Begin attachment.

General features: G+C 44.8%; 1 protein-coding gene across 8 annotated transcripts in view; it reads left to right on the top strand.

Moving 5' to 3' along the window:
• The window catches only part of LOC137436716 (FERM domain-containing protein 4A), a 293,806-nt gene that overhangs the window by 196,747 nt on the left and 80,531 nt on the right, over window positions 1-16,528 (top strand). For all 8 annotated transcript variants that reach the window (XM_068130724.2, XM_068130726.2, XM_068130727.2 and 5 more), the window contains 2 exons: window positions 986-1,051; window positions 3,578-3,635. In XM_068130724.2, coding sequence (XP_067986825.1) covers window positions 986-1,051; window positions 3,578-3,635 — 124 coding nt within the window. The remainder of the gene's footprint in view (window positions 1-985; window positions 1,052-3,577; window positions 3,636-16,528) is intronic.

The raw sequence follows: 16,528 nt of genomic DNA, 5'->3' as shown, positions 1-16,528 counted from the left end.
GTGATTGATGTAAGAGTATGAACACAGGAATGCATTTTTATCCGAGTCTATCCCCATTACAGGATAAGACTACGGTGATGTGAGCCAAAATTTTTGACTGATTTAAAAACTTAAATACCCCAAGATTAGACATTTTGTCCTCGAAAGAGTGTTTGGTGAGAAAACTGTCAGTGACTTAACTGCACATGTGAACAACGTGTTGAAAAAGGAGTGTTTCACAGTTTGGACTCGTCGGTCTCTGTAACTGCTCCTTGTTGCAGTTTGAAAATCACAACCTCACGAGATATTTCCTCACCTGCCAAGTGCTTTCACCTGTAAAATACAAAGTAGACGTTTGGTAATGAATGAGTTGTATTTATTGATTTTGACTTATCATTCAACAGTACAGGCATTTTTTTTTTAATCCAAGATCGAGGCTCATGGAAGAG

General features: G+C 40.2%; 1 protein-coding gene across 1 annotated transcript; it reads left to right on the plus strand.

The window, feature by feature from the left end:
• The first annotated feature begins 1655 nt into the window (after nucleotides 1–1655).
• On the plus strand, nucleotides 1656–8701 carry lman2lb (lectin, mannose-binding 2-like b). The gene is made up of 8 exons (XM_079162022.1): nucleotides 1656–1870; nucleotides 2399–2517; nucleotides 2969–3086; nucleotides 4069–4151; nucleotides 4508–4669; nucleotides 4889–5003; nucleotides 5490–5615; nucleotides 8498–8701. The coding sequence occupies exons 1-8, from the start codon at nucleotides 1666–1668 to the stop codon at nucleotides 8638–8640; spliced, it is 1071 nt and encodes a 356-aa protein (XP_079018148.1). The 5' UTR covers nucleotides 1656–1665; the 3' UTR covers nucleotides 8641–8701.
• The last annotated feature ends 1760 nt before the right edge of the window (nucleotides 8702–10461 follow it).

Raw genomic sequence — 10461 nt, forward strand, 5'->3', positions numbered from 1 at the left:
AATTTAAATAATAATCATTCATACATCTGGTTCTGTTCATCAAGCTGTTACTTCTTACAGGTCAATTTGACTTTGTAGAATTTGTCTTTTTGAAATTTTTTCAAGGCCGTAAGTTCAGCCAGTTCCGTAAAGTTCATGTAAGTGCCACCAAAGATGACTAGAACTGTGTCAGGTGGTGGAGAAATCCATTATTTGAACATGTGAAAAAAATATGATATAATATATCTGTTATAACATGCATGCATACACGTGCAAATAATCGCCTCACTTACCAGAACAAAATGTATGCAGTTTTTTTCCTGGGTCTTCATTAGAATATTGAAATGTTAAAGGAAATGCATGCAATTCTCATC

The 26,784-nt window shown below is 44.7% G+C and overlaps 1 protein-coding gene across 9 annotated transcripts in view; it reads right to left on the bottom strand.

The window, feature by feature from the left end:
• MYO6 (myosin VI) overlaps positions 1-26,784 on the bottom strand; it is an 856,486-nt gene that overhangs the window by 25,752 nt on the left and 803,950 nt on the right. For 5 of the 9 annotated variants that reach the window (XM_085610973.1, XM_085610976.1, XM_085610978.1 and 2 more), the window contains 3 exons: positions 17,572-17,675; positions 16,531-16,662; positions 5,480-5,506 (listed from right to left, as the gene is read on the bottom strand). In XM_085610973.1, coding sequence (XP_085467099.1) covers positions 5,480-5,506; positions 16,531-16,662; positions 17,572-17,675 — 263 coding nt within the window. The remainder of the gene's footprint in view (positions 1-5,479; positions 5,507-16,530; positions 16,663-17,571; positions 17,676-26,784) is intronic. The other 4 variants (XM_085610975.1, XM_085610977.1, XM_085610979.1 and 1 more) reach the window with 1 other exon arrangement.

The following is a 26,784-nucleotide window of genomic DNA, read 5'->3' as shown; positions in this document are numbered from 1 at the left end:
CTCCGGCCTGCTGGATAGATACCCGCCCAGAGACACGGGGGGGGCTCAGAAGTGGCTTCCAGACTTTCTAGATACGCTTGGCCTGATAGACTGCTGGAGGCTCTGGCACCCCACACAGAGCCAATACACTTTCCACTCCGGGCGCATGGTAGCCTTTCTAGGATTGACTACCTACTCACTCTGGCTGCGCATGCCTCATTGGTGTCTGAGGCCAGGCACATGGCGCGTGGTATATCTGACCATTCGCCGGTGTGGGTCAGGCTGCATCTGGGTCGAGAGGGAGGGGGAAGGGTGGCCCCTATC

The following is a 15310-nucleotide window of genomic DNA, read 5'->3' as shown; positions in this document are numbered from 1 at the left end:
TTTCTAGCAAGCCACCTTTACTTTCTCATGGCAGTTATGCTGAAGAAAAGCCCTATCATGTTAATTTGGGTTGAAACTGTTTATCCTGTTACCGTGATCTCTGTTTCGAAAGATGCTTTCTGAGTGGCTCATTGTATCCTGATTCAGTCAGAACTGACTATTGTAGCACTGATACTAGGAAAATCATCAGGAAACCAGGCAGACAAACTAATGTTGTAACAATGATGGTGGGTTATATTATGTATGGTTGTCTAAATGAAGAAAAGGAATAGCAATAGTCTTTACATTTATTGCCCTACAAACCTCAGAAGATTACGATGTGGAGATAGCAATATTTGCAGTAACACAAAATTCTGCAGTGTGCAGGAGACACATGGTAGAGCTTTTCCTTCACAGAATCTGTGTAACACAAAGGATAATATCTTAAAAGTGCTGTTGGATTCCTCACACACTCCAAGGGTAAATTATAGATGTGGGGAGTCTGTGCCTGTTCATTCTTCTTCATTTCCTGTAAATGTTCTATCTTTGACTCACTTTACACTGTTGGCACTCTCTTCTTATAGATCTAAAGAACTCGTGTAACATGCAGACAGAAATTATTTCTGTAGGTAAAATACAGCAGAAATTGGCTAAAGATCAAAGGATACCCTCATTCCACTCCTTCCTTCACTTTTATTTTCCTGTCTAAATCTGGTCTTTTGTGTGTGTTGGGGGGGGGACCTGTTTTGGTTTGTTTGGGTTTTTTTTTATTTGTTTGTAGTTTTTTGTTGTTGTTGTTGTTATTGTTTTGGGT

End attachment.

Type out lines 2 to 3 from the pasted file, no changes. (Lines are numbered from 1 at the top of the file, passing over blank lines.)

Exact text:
Moving 5' to 3' along the window:
• The window catches only part of LOC137436716 (FERM domain-containing protein 4A), a 293,806-nt gene that overhangs the window by 196,747 nt on the left and 80,531 nt on the right, over window positions 1-16,528 (top strand). For all 8 annotated transcript variants that reach the window (XM_068130724.2, XM_068130726.2, XM_068130727.2 and 5 more), the window contains 2 exons: window positions 986-1,051; window positions 3,578-3,635. In XM_068130724.2, coding sequence (XP_067986825.1) covers window positions 986-1,051; window positions 3,578-3,635 — 124 coding nt within the window. The remainder of the gene's footprint in view (window positions 1-985; window positions 1,052-3,577; window positions 3,636-16,528) is intronic.